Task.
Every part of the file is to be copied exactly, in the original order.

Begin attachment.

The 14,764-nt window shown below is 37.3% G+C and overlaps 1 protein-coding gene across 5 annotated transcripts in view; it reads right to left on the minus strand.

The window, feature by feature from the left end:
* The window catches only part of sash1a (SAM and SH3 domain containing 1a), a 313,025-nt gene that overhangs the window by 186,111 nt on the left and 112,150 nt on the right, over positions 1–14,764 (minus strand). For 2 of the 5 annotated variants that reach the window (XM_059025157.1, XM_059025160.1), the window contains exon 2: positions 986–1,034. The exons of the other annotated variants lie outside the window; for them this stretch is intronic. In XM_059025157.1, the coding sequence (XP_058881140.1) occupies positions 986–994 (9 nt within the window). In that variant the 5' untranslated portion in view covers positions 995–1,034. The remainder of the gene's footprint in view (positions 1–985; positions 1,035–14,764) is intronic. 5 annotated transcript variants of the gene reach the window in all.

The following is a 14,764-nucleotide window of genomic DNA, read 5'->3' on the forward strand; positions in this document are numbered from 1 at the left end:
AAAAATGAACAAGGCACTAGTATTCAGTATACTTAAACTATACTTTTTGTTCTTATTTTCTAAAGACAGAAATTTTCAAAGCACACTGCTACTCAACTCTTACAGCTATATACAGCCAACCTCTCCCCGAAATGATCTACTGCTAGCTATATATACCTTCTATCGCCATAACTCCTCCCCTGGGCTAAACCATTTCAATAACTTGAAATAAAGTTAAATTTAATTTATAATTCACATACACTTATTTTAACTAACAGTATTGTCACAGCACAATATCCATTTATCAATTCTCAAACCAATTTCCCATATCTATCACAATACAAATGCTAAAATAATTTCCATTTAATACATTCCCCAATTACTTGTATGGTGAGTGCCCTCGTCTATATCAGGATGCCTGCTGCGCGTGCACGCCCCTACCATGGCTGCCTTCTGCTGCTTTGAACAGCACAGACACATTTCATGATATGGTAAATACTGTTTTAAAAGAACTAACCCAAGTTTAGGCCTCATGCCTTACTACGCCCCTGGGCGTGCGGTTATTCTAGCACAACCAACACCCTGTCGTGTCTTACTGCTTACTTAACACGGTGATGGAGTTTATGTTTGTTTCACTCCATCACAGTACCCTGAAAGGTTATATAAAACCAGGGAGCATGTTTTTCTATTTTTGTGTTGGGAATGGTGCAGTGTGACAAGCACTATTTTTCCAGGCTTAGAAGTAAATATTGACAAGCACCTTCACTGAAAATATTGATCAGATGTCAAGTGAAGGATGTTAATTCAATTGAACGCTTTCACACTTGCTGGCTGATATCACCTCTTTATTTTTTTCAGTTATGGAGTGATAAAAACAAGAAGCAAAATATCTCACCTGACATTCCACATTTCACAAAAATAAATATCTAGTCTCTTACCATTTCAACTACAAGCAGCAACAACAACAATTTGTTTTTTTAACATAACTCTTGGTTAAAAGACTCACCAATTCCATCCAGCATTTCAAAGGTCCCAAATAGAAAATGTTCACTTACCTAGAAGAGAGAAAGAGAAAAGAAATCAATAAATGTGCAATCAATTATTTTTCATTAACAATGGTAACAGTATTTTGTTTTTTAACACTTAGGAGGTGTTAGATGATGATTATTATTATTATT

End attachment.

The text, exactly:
The 14,764-nt window shown below is 37.3% G+C and overlaps 1 protein-coding gene across 5 annotated transcripts in view; it reads right to left on the minus strand.

The window, feature by feature from the left end:
* The window catches only part of sash1a (SAM and SH3 domain containing 1a), a 313,025-nt gene that overhangs the window by 186,111 nt on the left and 112,150 nt on the right, over positions 1–14,764 (minus strand). For 2 of the 5 annotated variants that reach the window (XM_059025157.1, XM_059025160.1), the window contains exon 2: positions 986–1,034. The exons of the other annotated variants lie outside the window; for them this stretch is intronic. In XM_059025157.1, the coding sequence (XP_058881140.1) occupies positions 986–994 (9 nt within the window). In that variant the 5' untranslated portion in view covers positions 995–1,034. The remainder of the gene's footprint in view (positions 1–985; positions 1,035–14,764) is intronic. 5 annotated transcript variants of the gene reach the window in all.

The following is a 14,764-nucleotide window of genomic DNA, read 5'->3' on the forward strand; positions in this document are numbered from 1 at the left end:
AAAAATGAACAAGGCACTAGTATTCAGTATACTTAAACTATACTTTTTGTTCTTATTTTCTAAAGACAGAAATTTTCAAAGCACACTGCTACTCAACTCTTACAGCTATATACAGCCAACCTCTCCCCGAAATGATCTACTGCTAGCTATATATACCTTCTATCGCCATAACTCCTCCCCTGGGCTAAACCATTTCAATAACTTGAAATAAAGTTAAATTTAATTTATAATTCACATACACTTATTTTAACTAACAGTATTGTCACAGCACAATATCCATTTATCAATTCTCAAACCAATTTCCCATATCTATCACAATACAAATGCTAAAATAATTTCCATTTAATACATTCCCCAATTACTTGTATGGTGAGTGCCCTCGTCTATATCAGGATGCCTGCTGCGCGTGCACGCCCCTACCATGGCTGCCTTCTGCTGCTTTGAACAGCACAGACACATTTCATGATATGGTAAATACTGTTTTAAAAGAACTAACCCAAGTTTAGGCCTCATGCCTTACTACGCCCCTGGGCGTGCGGTTATTCTAGCACAACCAACACCCTGTCGTGTCTTACTGCTTACTTAACACGGTGATGGAGTTTATGTTTGTTTCACTCCATCACAGTACCCTGAAAGGTTATATAAAACCAGGGAGCATGTTTTTCTATTTTTGTGTTGGGAATGGTGCAGTGTGACAAGCACTATTTTTCCAGGCTTAGAAGTAAATATTGACAAGCACCTTCACTGAAAATATTGATCAGATGTCAAGTGAAGGATGTTAATTCAATTGAACGCTTTCACACTTGCTGGCTGATATCACCTCTTTATTTTTTTCAGTTATGGAGTGATAAAAACAAGAAGCAAAATATCTCACCTGACATTCCACATTTCACAAAAATAAATATCTAGTCTCTTACCATTTCAACTACAAGCAGCAACAACAACAATTTGTTTTTTTAACATAACTCTTGGTTAAAAGACTCACCAATTCCATCCAGCATTTCAAAGGTCCCAAATAGAAAATGTTCACTTACCTAGAAGAGAGAAAGAGAAAAGAAATCAATAAATGTGCAATCAATTATTTTTCATTAACAATGGTAACAGTATTTTGTTTTTTAACACTTAGGAGGTGTTAGATGATGATTATTATTATTATT